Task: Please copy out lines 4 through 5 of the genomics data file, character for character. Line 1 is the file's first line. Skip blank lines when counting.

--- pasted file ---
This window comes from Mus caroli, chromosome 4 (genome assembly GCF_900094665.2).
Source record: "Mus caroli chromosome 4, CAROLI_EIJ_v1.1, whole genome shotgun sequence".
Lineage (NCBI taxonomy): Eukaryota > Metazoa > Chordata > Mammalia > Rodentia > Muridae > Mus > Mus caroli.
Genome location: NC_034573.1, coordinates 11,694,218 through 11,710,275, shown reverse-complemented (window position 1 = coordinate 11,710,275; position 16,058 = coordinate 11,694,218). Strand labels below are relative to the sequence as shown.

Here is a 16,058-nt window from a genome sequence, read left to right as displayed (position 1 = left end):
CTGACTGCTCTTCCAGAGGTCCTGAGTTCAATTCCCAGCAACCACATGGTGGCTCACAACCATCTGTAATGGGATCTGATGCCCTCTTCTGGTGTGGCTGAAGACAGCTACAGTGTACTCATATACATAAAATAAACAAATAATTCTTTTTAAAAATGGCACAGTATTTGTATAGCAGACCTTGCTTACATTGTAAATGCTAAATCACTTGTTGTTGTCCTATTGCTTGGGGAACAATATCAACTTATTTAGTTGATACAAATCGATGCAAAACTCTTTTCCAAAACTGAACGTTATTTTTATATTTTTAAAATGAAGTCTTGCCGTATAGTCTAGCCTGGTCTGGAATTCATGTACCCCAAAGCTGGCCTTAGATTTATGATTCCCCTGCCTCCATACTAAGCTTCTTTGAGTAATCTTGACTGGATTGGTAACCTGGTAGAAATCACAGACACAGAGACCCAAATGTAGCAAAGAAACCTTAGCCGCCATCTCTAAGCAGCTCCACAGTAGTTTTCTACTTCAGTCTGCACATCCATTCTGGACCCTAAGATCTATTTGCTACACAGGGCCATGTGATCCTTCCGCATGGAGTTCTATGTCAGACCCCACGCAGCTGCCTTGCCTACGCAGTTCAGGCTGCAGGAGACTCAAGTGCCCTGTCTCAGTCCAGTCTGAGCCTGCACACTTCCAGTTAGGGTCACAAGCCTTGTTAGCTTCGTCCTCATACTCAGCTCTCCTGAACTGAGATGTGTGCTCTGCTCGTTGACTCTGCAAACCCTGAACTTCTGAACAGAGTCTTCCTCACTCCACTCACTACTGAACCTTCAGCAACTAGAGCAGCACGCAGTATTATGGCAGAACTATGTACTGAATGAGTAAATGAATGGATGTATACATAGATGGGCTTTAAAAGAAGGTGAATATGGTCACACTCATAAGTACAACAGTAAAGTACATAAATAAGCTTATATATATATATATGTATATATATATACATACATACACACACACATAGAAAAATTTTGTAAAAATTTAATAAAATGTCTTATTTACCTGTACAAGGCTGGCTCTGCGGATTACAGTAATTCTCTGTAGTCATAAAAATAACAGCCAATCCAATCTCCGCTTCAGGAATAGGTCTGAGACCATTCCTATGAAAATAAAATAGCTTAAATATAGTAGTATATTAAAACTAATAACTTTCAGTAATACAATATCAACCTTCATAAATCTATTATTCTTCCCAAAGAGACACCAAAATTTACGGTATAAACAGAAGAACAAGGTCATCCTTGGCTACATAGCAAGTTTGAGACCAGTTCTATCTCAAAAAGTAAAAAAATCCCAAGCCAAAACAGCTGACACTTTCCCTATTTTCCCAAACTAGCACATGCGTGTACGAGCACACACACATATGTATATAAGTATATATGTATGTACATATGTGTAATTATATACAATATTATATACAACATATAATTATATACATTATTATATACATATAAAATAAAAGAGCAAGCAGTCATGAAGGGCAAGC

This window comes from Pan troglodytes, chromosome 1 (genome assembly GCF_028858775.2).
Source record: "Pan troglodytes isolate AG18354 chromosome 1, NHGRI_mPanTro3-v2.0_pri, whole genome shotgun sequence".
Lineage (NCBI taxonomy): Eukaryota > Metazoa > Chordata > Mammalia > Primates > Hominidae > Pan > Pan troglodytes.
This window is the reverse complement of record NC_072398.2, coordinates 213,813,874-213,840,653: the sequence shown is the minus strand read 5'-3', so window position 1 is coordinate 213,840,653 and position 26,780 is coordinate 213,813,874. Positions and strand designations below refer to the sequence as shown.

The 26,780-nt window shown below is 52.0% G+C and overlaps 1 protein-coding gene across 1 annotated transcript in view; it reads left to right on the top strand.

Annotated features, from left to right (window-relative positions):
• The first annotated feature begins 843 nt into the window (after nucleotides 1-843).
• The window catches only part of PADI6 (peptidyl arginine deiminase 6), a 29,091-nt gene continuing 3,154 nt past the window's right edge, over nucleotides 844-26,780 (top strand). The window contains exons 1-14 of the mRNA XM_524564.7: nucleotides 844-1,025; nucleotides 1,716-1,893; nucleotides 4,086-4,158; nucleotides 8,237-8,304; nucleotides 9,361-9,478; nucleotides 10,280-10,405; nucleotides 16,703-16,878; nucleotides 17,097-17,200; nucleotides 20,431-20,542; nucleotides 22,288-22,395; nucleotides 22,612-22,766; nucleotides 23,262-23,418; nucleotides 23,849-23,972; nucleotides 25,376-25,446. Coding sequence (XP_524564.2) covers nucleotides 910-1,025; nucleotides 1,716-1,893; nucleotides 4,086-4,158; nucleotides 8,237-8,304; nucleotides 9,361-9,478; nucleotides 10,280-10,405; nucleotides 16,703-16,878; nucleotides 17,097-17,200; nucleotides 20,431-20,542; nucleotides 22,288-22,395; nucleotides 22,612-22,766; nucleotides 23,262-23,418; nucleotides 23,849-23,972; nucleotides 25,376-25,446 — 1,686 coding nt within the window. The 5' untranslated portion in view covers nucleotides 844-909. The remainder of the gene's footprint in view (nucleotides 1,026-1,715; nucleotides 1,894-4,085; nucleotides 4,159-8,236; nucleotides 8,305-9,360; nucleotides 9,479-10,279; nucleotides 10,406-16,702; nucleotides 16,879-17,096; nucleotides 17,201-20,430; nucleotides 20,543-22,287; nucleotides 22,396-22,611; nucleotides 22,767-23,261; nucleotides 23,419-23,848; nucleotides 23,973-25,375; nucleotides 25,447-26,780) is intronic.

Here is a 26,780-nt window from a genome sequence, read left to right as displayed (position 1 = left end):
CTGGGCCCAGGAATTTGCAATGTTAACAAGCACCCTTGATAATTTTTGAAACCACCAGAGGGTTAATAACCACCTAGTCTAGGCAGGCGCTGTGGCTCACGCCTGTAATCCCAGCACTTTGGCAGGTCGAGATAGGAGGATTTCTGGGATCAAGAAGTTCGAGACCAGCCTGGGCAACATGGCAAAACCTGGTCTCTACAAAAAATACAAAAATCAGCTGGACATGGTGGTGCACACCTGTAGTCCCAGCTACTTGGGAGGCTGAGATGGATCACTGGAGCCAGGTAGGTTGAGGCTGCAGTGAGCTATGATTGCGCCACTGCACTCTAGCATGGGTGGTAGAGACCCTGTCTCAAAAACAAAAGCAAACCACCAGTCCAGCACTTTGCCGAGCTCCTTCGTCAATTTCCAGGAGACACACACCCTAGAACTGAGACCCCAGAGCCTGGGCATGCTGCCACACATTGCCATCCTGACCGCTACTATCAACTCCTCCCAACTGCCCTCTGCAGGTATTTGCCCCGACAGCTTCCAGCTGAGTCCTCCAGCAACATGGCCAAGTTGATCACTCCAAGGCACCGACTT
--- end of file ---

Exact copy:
Genome location: NC_034573.1, coordinates 11,694,218 through 11,710,275, shown reverse-complemented (window position 1 = coordinate 11,710,275; position 16,058 = coordinate 11,694,218). Strand labels below are relative to the sequence as shown.

Here is a 16,058-nt window from a genome sequence, read left to right as displayed (position 1 = left end):